It has been buffeted by winds of colonialism, nationalism and warfare, but survives as a melting pot of ethnicities, cultures and languages — a legacy that carries added resonance today in a world facing reckonings over identity and race.
For Japan, a largely mono-ethnic nation, this unique community offers a different definition of what it means to be Japanese. It is also an unusual but potentially inspiring vision of a multiethnic Japan as the country grapples with the need to bring in more foreigners to supplement its labor force and aging society.
“We’re a small island, but we have a lot of history, and we have to preserve that history,” said 60-year-old Rocky Savory, a fifth-generation resident, inside the supermarket he now runs on Chichijima.
In June 1830, 23 men and women made a perilous, 3,300-mile journey from Honolulu on a British schooner named the Washington to settle a lonely archipelago known in the West as the Bonin Islands, a mistranscription of a Japanese word meaning “uninhabited.”
The settlers were lured by accounts of lush lands and turtles so plentiful they paved the shore. The aim was to establish a supply stop for Western whaling ships in what is now called the Ogasawara archipelago.
Today, their descendants make up around 200 of Chichijima’s 2,000 residents, while others are scattered from Guam to Hawaii and the mainland United States.
The volcanic islands had first been mapped by Japanese sailors — although not by the mythical samurai Ogasawara after whom they are now named. They were claimed in 1827 by British naval officer Frederick Beechey, who nailed a copper plaque to a tree.
Britons had also led that first group of settlers, but the man who emerged as the community’s eventual leader was an American: Nathaniel Savory, a former whaler from Bradford, Mass., whose career had been cut short after he lost a finger. It is his name that now echoes through the ages, and his legacy that the community still celebrates.
It was Nathaniel Savory who greeted U.S. Commodore Matthew C. Perry when he visited the islands in 1853, on his way to open Japan to the outside world. Indeed, Perry was so convinced of the islands’ potential as a way station between Japan and the United States that he bought a prime plot of land from Savory for $50.
But Western interest in the islands also ignited Japan’s, which sent its own settlers in 1862 and again in 1875, annexing the territory the following year. The original settlers were forced to become naturalized Japanese citizens — although they were never fully accepted by the Japanese state.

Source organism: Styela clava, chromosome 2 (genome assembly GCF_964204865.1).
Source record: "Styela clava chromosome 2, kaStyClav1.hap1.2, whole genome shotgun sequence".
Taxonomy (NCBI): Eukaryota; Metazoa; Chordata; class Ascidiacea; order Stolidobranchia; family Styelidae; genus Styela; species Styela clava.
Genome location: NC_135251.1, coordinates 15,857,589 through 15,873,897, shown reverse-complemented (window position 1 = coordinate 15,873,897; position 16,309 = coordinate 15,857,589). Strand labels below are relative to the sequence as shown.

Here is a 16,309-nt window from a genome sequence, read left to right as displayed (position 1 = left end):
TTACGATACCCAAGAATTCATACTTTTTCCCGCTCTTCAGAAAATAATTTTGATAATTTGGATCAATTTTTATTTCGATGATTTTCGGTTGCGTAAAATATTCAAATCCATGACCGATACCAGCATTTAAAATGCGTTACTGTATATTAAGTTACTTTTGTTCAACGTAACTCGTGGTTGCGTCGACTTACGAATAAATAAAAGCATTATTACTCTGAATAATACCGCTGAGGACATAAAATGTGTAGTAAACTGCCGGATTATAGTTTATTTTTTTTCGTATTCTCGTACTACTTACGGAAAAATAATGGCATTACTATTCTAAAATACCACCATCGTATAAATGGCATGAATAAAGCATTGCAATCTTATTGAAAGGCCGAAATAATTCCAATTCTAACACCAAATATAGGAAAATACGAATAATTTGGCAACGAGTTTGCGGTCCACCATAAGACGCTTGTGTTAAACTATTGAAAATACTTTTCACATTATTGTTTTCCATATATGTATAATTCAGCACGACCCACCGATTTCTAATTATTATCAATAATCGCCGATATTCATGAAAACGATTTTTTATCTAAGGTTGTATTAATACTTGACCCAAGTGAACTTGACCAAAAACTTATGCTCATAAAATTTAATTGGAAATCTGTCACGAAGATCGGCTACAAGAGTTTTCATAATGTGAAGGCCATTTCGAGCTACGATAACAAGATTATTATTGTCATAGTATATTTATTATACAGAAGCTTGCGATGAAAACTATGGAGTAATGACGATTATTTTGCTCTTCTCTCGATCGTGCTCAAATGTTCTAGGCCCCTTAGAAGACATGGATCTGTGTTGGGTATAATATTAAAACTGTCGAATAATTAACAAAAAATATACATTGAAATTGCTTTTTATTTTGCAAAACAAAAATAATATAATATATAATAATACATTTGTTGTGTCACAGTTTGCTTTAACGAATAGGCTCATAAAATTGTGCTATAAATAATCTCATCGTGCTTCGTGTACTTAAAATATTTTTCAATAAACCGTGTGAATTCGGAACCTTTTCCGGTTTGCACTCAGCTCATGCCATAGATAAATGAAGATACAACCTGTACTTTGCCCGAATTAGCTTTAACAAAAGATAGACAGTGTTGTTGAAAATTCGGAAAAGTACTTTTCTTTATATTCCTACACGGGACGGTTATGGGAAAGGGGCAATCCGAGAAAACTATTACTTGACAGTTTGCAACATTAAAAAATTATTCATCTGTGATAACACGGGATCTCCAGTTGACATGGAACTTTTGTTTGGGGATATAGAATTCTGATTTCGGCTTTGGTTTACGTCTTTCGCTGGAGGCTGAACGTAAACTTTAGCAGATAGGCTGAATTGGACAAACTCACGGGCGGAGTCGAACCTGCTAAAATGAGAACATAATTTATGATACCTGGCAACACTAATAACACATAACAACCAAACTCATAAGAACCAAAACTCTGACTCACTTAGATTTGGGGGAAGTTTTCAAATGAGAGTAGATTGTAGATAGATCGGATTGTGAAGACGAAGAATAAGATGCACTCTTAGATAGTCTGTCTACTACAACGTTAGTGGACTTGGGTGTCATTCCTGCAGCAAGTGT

To this day, they are referred to in Japanese as “Obeikei,” or Westerners, and their central role in the island’s history is given only a cursory mention in the Ogasawara Visitors Center.
The Japanese, Western and Polynesian settlers lived together peacefully and even intermarried until World War II.
Iwo Jima, also a member of the Ogasawara chain, became a fiercely contested prize in the Pacific war. But Chichijima was also massively fortified and extensively bombed, and its civilian population was evacuated to the Japanese mainland.
The descendants of the Western settlers mostly ended up working in munitions factories near Tokyo but, with their foreign looks, suffered widespread discrimination, abuse and even violence in wartime Japan.
Back on Chichijima, the fate of any American airmen who were shot down was even worse, with eight beaten, tortured and executed, and five partially cannibalized on the orders of a Japanese officer, according to records of the United States Navy War Crimes Trials.
George H.W. Bush narrowly escaped the same fate. Just 20 years old, he was shot down during a bombing raid on Chichijima in September 1944, but was picked up by an American submarine, even as Japanese patrol boats pursued his escape raft. Both of his fellow crew members died, and Bush visited the island to retrace his mission and honor their memory in 2002.
Japan’s surrender in 1945 brought the Ogasawara islands under the control of the U.S. Navy, which was eyeing a permanent U.S. base on a strategically important location in the escalating Cold War. The Pentagon reluctantly allowed 129 “Western” descendants back to the islands, but denied ethnic Japanese islanders the right to return.